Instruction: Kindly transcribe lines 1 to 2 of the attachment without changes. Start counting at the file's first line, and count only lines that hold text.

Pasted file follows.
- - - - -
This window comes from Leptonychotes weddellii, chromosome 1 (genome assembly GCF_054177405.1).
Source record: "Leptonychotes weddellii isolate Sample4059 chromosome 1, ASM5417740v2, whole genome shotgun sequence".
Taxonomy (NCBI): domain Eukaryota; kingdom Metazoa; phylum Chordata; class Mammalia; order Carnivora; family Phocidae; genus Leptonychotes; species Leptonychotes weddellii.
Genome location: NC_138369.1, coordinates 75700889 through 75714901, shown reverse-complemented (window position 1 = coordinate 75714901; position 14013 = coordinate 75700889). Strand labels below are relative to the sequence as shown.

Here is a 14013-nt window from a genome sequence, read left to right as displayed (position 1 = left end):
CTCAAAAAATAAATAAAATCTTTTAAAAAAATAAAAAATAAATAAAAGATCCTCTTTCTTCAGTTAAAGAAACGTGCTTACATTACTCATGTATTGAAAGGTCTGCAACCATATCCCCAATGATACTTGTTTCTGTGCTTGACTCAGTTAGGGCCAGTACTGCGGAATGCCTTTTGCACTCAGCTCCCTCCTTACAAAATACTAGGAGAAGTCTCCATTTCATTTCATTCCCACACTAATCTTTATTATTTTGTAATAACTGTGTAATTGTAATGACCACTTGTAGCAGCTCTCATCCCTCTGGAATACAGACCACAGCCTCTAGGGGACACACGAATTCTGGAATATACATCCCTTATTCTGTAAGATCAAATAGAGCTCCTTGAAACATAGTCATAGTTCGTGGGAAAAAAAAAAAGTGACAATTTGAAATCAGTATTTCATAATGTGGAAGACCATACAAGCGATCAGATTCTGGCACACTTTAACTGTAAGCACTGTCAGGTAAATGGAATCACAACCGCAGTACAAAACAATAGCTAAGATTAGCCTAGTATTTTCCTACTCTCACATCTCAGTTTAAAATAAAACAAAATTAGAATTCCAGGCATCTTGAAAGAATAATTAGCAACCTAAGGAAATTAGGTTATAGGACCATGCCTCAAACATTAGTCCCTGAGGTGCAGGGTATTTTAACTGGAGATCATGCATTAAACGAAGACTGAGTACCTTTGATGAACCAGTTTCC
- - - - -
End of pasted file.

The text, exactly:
This window comes from Leptonychotes weddellii, chromosome 1 (genome assembly GCF_054177405.1).
Source record: "Leptonychotes weddellii isolate Sample4059 chromosome 1, ASM5417740v2, whole genome shotgun sequence".